How Market Fragmentation Can Facilitate Collusion
AbstractWhen regulated markets are liberalized, economists always stress the benefits of fragmenting existing capacities among more firms. This is because oligopoly models typically imply that a larger number of firms generates stronger competition. I show in this paper that this intuition may fail under collusion. When individual firms are capacity constrained relative to total demand, the fragmentation of capacity facilitates collusion and increases the highest sustainable collusive price. This result can explain the finding in Sweeting (2005) that dramatic fragmentation of generation capacity in the English electricity industry led to increasing price cost margins.
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Bibliographic InfoPaper provided by C.E.P.R. Discussion Papers in its series CEPR Discussion Papers with number 5948.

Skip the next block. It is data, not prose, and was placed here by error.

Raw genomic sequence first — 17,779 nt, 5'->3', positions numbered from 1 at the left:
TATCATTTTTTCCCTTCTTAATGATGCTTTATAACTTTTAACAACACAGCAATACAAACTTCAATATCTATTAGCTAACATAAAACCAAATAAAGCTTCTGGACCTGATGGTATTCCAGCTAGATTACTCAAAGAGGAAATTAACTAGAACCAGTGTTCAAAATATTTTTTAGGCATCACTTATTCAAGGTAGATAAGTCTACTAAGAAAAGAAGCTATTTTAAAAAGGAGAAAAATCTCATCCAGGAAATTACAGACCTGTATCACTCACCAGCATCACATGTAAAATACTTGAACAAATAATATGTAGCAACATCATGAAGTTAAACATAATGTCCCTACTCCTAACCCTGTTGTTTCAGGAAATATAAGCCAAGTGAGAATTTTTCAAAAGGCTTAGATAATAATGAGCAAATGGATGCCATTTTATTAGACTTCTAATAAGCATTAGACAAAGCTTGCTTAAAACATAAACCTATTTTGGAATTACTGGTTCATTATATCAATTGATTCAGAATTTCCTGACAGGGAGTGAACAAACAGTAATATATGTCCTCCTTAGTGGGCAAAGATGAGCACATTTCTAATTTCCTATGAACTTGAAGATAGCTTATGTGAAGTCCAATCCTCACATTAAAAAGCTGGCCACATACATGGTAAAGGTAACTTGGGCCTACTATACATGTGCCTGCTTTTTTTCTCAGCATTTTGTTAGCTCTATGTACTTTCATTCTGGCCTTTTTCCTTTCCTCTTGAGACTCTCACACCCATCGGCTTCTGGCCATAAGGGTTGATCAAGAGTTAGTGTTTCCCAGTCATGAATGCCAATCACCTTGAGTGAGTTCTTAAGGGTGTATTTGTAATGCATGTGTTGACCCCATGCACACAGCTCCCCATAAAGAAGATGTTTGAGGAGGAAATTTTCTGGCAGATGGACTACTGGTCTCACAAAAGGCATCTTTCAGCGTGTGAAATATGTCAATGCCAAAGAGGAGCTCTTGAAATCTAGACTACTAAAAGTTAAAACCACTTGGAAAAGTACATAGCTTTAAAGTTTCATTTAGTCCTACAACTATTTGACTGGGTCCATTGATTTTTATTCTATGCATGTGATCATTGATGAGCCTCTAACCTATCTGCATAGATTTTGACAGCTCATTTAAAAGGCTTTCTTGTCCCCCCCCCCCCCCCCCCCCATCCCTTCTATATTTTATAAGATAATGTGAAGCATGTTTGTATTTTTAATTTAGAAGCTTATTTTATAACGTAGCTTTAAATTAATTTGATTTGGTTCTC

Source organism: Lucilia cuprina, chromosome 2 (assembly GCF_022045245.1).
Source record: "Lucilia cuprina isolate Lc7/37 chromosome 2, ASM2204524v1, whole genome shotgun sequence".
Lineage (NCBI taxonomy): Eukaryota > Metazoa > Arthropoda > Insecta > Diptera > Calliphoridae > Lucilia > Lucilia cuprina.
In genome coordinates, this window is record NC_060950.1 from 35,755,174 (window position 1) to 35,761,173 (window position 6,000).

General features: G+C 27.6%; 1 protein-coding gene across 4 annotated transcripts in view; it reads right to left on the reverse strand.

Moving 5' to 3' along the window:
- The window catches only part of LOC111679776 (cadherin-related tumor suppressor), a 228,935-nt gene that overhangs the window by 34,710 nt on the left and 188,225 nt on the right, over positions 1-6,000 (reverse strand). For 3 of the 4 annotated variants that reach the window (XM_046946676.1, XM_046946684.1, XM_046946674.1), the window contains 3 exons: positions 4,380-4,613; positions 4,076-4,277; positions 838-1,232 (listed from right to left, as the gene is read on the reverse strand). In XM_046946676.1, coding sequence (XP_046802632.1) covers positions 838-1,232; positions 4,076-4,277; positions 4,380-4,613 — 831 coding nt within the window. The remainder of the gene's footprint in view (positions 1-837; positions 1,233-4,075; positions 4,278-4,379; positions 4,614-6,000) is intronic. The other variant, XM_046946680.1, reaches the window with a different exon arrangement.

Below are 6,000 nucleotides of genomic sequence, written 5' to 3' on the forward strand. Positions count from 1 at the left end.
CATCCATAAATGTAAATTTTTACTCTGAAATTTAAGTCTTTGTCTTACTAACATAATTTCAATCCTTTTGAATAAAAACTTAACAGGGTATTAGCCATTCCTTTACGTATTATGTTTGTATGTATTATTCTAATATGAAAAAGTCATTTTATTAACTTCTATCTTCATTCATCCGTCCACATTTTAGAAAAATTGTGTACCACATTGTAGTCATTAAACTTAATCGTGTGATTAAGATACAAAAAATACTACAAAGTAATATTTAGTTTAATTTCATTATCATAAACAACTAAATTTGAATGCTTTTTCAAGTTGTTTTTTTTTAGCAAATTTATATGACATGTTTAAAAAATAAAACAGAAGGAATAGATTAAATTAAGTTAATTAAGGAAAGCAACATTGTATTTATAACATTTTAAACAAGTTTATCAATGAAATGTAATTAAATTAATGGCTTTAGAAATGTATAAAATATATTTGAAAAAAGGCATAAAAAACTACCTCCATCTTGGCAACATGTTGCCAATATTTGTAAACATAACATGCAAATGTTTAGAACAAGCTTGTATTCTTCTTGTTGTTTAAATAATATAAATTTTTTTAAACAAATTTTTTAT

Date of creation: Nov 2006
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Find related papers by JEL classification:
- J1 - Labor and Demographic Economics - - Demographic Economics
- J11 - Labor and Demographic Economics - - Demographic Economics - - - Demographic Trends, Macroeconomic Effects, and Forecasts
This paper has been announced in the following NEP Reports:
- NEP-ALL-2006-12-09 (All new papers)
- NEP-COM-2006-12-09 (Industrial Competition)
- NEP-MIC-2006-12-09 (Microeconomics)
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